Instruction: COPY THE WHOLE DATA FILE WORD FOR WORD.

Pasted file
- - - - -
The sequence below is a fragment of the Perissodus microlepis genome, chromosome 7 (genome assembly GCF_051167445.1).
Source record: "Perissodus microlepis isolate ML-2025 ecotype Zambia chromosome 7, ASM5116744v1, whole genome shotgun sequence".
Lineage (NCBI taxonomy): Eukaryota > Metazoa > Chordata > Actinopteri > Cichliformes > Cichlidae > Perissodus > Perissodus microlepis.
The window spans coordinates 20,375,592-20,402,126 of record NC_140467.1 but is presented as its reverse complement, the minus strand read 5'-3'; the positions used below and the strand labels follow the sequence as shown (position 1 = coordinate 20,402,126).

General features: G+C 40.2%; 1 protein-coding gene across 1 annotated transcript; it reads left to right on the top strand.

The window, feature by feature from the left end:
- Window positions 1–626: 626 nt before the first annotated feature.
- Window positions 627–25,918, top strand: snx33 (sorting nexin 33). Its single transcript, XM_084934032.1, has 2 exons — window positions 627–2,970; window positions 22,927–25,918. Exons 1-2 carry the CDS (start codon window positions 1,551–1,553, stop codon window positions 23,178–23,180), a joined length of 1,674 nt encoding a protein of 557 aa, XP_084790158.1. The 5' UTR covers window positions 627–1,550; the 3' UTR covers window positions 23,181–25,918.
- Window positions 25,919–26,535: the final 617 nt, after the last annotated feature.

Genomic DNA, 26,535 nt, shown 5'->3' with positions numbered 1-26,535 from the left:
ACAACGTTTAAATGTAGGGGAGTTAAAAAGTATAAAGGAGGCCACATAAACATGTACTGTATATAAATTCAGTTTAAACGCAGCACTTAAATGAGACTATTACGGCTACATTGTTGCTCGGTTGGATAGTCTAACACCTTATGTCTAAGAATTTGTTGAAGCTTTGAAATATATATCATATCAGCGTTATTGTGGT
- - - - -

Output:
The sequence below is a fragment of the Perissodus microlepis genome, chromosome 7 (genome assembly GCF_051167445.1).
Source record: "Perissodus microlepis isolate ML-2025 ecotype Zambia chromosome 7, ASM5116744v1, whole genome shotgun sequence".
Lineage (NCBI taxonomy): Eukaryota > Metazoa > Chordata > Actinopteri > Cichliformes > Cichlidae > Perissodus > Perissodus microlepis.
The window spans coordinates 20,375,592-20,402,126 of record NC_140467.1 but is presented as its reverse complement, the minus strand read 5'-3'; the positions used below and the strand labels follow the sequence as shown (position 1 = coordinate 20,402,126).

General features: G+C 40.2%; 1 protein-coding gene across 1 annotated transcript; it reads left to right on the top strand.

The window, feature by feature from the left end:
- Window positions 1–626: 626 nt before the first annotated feature.
- Window positions 627–25,918, top strand: snx33 (sorting nexin 33). Its single transcript, XM_084934032.1, has 2 exons — window positions 627–2,970; window positions 22,927–25,918. Exons 1-2 carry the CDS (start codon window positions 1,551–1,553, stop codon window positions 23,178–23,180), a joined length of 1,674 nt encoding a protein of 557 aa, XP_084790158.1. The 5' UTR covers window positions 627–1,550; the 3' UTR covers window positions 23,181–25,918.
- Window positions 25,919–26,535: the final 617 nt, after the last annotated feature.

Genomic DNA, 26,535 nt, shown 5'->3' with positions numbered 1-26,535 from the left:
ACAACGTTTAAATGTAGGGGAGTTAAAAAGTATAAAGGAGGCCACATAAACATGTACTGTATATAAATTCAGTTTAAACGCAGCACTTAAATGAGACTATTACGGCTACATTGTTGCTCGGTTGGATAGTCTAACACCTTATGTCTAAGAATTTGTTGAAGCTTTGAAATATATATCATATCAGCGTTATTGTGGT